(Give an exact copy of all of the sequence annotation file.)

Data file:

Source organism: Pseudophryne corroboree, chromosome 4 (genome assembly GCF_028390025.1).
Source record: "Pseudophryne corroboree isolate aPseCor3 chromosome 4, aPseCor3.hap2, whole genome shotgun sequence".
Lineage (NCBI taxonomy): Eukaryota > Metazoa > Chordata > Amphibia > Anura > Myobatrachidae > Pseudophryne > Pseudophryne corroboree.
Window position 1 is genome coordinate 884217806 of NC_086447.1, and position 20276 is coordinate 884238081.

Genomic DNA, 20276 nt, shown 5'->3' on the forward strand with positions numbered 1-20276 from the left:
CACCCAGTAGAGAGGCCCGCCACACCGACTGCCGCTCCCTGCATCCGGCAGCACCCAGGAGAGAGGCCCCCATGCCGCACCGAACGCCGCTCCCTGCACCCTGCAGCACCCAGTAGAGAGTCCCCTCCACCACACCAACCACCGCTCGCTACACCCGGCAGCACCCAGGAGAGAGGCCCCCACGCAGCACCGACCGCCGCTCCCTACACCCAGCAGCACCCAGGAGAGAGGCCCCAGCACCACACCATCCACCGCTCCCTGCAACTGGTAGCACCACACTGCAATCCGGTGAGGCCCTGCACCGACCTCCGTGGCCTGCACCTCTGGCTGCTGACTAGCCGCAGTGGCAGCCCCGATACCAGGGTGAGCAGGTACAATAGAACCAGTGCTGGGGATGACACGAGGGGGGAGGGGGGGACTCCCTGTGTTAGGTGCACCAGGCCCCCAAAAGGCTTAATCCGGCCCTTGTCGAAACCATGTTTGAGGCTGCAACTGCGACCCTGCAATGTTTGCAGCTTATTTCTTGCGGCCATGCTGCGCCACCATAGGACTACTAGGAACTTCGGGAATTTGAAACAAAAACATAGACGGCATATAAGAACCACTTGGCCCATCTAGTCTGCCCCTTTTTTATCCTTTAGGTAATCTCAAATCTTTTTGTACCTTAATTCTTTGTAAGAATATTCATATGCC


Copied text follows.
Source organism: Pseudophryne corroboree, chromosome 4 (genome assembly GCF_028390025.1).
Source record: "Pseudophryne corroboree isolate aPseCor3 chromosome 4, aPseCor3.hap2, whole genome shotgun sequence".
Lineage (NCBI taxonomy): Eukaryota > Metazoa > Chordata > Amphibia > Anura > Myobatrachidae > Pseudophryne > Pseudophryne corroboree.
Window position 1 is genome coordinate 884217806 of NC_086447.1, and position 20276 is coordinate 884238081.

Genomic DNA, 20276 nt, shown 5'->3' on the forward strand with positions numbered 1-20276 from the left:
CACCCAGTAGAGAGGCCCGCCACACCGACTGCCGCTCCCTGCATCCGGCAGCACCCAGGAGAGAGGCCCCCATGCCGCACCGAACGCCGCTCCCTGCACCCTGCAGCACCCAGTAGAGAGTCCCCTCCACCACACCAACCACCGCTCGCTACACCCGGCAGCACCCAGGAGAGAGGCCCCCACGCAGCACCGACCGCCGCTCCCTACACCCAGCAGCACCCAGGAGAGAGGCCCCAGCACCACACCATCCACCGCTCCCTGCAACTGGTAGCACCACACTGCAATCCGGTGAGGCCCTGCACCGACCTCCGTGGCCTGCACCTCTGGCTGCTGACTAGCCGCAGTGGCAGCCCCGATACCAGGGTGAGCAGGTACAATAGAACCAGTGCTGGGGATGACACGAGGGGGGAGGGGGGGACTCCCTGTGTTAGGTGCACCAGGCCCCCAAAAGGCTTAATCCGGCCCTTGTCGAAACCATGTTTGAGGCTGCAACTGCGACCCTGCAATGTTTGCAGCTTATTTCTTGCGGCCATGCTGCGCCACCATAGGACTACTAGGAACTTCGGGAATTTGAAACAAAAACATAGACGGCATATAAGAACCACTTGGCCCATCTAGTCTGCCCCTTTTTTATCCTTTAGGTAATCTCAAATCTTTTTGTACCTTAATTCTTTGTAAGAATATTCATATGCC